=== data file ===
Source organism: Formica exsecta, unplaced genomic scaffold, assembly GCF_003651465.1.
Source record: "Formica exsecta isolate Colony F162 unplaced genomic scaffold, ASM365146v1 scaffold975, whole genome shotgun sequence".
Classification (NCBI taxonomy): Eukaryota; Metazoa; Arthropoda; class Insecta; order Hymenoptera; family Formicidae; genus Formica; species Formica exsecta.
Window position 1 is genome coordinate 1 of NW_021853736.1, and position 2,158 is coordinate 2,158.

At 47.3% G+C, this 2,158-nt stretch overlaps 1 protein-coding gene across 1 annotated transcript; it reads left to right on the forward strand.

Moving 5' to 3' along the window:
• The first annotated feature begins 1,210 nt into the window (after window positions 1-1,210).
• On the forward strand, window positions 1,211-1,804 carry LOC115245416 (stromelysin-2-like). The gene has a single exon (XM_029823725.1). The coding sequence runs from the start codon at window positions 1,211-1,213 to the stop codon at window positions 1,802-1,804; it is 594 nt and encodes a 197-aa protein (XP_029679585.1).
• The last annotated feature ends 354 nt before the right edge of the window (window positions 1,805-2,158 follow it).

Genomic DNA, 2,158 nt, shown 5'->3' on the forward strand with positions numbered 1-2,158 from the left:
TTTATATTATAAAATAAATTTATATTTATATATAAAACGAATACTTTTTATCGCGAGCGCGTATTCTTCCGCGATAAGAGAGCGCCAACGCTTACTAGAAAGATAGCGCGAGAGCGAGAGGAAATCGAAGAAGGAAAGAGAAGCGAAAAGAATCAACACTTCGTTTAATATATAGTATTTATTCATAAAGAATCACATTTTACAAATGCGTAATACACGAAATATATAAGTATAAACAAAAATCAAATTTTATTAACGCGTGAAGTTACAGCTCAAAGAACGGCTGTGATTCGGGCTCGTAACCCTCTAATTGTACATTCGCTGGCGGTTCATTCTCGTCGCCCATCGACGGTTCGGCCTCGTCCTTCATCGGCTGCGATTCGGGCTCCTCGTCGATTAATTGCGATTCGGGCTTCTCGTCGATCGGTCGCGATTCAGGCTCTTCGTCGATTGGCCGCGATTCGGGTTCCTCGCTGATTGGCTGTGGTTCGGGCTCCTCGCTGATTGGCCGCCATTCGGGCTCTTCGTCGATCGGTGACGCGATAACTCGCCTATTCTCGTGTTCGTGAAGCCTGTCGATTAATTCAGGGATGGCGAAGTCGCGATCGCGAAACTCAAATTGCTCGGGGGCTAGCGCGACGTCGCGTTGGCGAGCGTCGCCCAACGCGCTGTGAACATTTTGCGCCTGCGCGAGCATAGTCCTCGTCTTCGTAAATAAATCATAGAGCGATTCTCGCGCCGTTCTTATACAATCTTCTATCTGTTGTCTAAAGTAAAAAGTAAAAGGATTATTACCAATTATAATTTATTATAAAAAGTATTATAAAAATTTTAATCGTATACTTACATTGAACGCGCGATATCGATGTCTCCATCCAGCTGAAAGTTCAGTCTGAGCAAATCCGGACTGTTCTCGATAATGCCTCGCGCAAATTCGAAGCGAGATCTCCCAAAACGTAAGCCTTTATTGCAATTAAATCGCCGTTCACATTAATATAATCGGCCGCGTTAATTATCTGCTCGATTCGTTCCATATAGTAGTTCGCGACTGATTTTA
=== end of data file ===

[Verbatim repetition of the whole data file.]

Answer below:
Source organism: Formica exsecta, unplaced genomic scaffold, assembly GCF_003651465.1.
Source record: "Formica exsecta isolate Colony F162 unplaced genomic scaffold, ASM365146v1 scaffold975, whole genome shotgun sequence".
Classification (NCBI taxonomy): Eukaryota; Metazoa; Arthropoda; class Insecta; order Hymenoptera; family Formicidae; genus Formica; species Formica exsecta.
Window position 1 is genome coordinate 1 of NW_021853736.1, and position 2,158 is coordinate 2,158.

At 47.3% G+C, this 2,158-nt stretch overlaps 1 protein-coding gene across 1 annotated transcript; it reads left to right on the forward strand.

Moving 5' to 3' along the window:
• The first annotated feature begins 1,210 nt into the window (after window positions 1-1,210).
• On the forward strand, window positions 1,211-1,804 carry LOC115245416 (stromelysin-2-like). The gene has a single exon (XM_029823725.1). The coding sequence runs from the start codon at window positions 1,211-1,213 to the stop codon at window positions 1,802-1,804; it is 594 nt and encodes a 197-aa protein (XP_029679585.1).
• The last annotated feature ends 354 nt before the right edge of the window (window positions 1,805-2,158 follow it).

Genomic DNA, 2,158 nt, shown 5'->3' on the forward strand with positions numbered 1-2,158 from the left:
TTTATATTATAAAATAAATTTATATTTATATATAAAACGAATACTTTTTATCGCGAGCGCGTATTCTTCCGCGATAAGAGAGCGCCAACGCTTACTAGAAAGATAGCGCGAGAGCGAGAGGAAATCGAAGAAGGAAAGAGAAGCGAAAAGAATCAACACTTCGTTTAATATATAGTATTTATTCATAAAGAATCACATTTTACAAATGCGTAATACACGAAATATATAAGTATAAACAAAAATCAAATTTTATTAACGCGTGAAGTTACAGCTCAAAGAACGGCTGTGATTCGGGCTCGTAACCCTCTAATTGTACATTCGCTGGCGGTTCATTCTCGTCGCCCATCGACGGTTCGGCCTCGTCCTTCATCGGCTGCGATTCGGGCTCCTCGTCGATTAATTGCGATTCGGGCTTCTCGTCGATCGGTCGCGATTCAGGCTCTTCGTCGATTGGCCGCGATTCGGGTTCCTCGCTGATTGGCTGTGGTTCGGGCTCCTCGCTGATTGGCCGCCATTCGGGCTCTTCGTCGATCGGTGACGCGATAACTCGCCTATTCTCGTGTTCGTGAAGCCTGTCGATTAATTCAGGGATGGCGAAGTCGCGATCGCGAAACTCAAATTGCTCGGGGGCTAGCGCGACGTCGCGTTGGCGAGCGTCGCCCAACGCGCTGTGAACATTTTGCGCCTGCGCGAGCATAGTCCTCGTCTTCGTAAATAAATCATAGAGCGATTCTCGCGCCGTTCTTATACAATCTTCTATCTGTTGTCTAAAGTAAAAAGTAAAAGGATTATTACCAATTATAATTTATTATAAAAAGTATTATAAAAATTTTAATCGTATACTTACATTGAACGCGCGATATCGATGTCTCCATCCAGCTGAAAGTTCAGTCTGAGCAAATCCGGACTGTTCTCGATAATGCCTCGCGCAAATTCGAAGCGAGATCTCCCAAAACGTAAGCCTTTATTGCAATTAAATCGCCGTTCACATTAATATAATCGGCCGCGTTAATTATCTGCTCGATTCGTTCCATATAGTAGTTCGCGACTGATTTTA